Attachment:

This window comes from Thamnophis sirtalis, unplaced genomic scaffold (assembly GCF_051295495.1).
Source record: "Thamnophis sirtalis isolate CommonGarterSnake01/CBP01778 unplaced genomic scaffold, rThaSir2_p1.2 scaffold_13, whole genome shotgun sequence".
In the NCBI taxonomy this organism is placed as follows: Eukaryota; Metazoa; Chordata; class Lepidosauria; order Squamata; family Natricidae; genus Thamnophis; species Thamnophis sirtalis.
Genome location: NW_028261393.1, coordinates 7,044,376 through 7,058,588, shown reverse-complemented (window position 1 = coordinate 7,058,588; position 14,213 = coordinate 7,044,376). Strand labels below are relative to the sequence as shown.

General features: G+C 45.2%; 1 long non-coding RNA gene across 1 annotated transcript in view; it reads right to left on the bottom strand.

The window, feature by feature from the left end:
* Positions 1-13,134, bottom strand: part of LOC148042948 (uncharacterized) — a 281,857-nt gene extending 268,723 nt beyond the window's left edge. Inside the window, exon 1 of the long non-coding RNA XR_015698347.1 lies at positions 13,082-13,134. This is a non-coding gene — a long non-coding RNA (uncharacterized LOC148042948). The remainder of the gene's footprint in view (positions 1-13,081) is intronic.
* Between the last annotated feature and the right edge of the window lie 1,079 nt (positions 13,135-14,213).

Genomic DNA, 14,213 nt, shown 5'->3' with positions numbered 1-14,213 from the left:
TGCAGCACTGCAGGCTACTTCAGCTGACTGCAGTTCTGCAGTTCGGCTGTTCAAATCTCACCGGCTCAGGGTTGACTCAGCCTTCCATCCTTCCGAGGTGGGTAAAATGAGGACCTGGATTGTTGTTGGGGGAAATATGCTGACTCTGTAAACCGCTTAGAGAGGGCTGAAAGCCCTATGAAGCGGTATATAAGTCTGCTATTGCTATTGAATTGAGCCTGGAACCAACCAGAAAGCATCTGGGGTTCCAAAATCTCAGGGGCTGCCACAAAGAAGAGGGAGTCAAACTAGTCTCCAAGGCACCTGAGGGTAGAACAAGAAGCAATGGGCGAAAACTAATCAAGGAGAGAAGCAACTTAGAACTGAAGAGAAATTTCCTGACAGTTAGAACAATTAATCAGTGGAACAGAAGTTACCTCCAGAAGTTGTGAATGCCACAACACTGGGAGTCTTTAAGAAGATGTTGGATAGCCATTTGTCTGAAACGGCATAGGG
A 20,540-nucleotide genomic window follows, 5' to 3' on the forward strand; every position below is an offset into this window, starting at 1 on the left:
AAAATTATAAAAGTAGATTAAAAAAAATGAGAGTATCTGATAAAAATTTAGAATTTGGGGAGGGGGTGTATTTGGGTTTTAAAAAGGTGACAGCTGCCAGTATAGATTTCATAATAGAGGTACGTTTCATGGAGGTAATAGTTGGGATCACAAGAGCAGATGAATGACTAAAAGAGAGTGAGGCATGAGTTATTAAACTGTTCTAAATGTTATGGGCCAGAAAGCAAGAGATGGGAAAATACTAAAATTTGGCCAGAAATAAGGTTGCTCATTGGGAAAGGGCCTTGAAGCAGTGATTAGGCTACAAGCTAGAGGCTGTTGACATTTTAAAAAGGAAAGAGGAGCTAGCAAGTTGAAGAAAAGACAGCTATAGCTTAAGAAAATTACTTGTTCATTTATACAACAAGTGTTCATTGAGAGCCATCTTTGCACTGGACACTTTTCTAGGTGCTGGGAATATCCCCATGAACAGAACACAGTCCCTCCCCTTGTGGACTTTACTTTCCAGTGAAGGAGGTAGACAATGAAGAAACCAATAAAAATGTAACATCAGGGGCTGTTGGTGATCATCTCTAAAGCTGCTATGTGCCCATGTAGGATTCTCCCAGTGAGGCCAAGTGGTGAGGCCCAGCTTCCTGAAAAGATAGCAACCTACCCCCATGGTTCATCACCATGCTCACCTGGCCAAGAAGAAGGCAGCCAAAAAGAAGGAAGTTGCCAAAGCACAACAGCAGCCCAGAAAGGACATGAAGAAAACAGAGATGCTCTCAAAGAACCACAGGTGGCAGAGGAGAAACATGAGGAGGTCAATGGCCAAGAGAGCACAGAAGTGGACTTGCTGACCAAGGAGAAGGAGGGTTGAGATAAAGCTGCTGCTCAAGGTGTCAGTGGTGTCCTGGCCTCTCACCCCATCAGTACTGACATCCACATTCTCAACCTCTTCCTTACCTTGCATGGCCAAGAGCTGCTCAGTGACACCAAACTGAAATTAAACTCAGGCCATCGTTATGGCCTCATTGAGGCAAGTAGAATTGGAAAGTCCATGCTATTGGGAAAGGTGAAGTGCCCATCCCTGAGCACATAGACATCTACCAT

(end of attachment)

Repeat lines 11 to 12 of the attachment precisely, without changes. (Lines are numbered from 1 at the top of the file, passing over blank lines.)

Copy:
A 20,540-nucleotide genomic window follows, 5' to 3' on the forward strand; every position below is an offset into this window, starting at 1 on the left:
AAAATTATAAAAGTAGATTAAAAAAAATGAGAGTATCTGATAAAAATTTAGAATTTGGGGAGGGGGTGTATTTGGGTTTTAAAAAGGTGACAGCTGCCAGTATAGATTTCATAATAGAGGTACGTTTCATGGAGGTAATAGTTGGGATCACAAGAGCAGATGAATGACTAAAAGAGAGTGAGGCATGAGTTATTAAACTGTTCTAAATGTTATGGGCCAGAAAGCAAGAGATGGGAAAATACTAAAATTTGGCCAGAAATAAGGTTGCTCATTGGGAAAGGGCCTTGAAGCAGTGATTAGGCTACAAGCTAGAGGCTGTTGACATTTTAAAAAGGAAAGAGGAGCTAGCAAGTTGAAGAAAAGACAGCTATAGCTTAAGAAAATTACTTGTTCATTTATACAACAAGTGTTCATTGAGAGCCATCTTTGCACTGGACACTTTTCTAGGTGCTGGGAATATCCCCATGAACAGAACACAGTCCCTCCCCTTGTGGACTTTACTTTCCAGTGAAGGAGGTAGACAATGAAGAAACCAATAAAAATGTAACATCAGGGGCTGTTGGTGATCATCTCTAAAGCTGCTATGTGCCCATGTAGGATTCTCCCAGTGAGGCCAAGTGGTGAGGCCCAGCTTCCTGAAAAGATAGCAACCTACCCCCATGGTTCATCACCATGCTCACCTGGCCAAGAAGAAGGCAGCCAAAAAGAAGGAAGTTGCCAAAGCACAACAGCAGCCCAGAAAGGACATGAAGAAAACAGAGATGCTCTCAAAGAACCACAGGTGGCAGAGGAGAAACATGAGGAGGTCAATGGCCAAGAGAGCACAGAAGTGGACTTGCTGACCAAGGAGAAGGAGGGTTGAGATAAAGCTGCTGCTCAAGGTGTCAGTGGTGTCCTGGCCTCTCACCCCATCAGTACTGACATCCACATTCTCAACCTCTTCCTTACCTTGCATGGCCAAGAGCTGCTCAGTGACACCAAACTGAAATTAAACTCAGGCCATCGTTATGGCCTCATTGAGGCAAGTAGAATTGGAAAGTCCATGCTATTGGGAAAGGTGAAGTGCCCATCCCTGAGCACATAGACATCTACCAT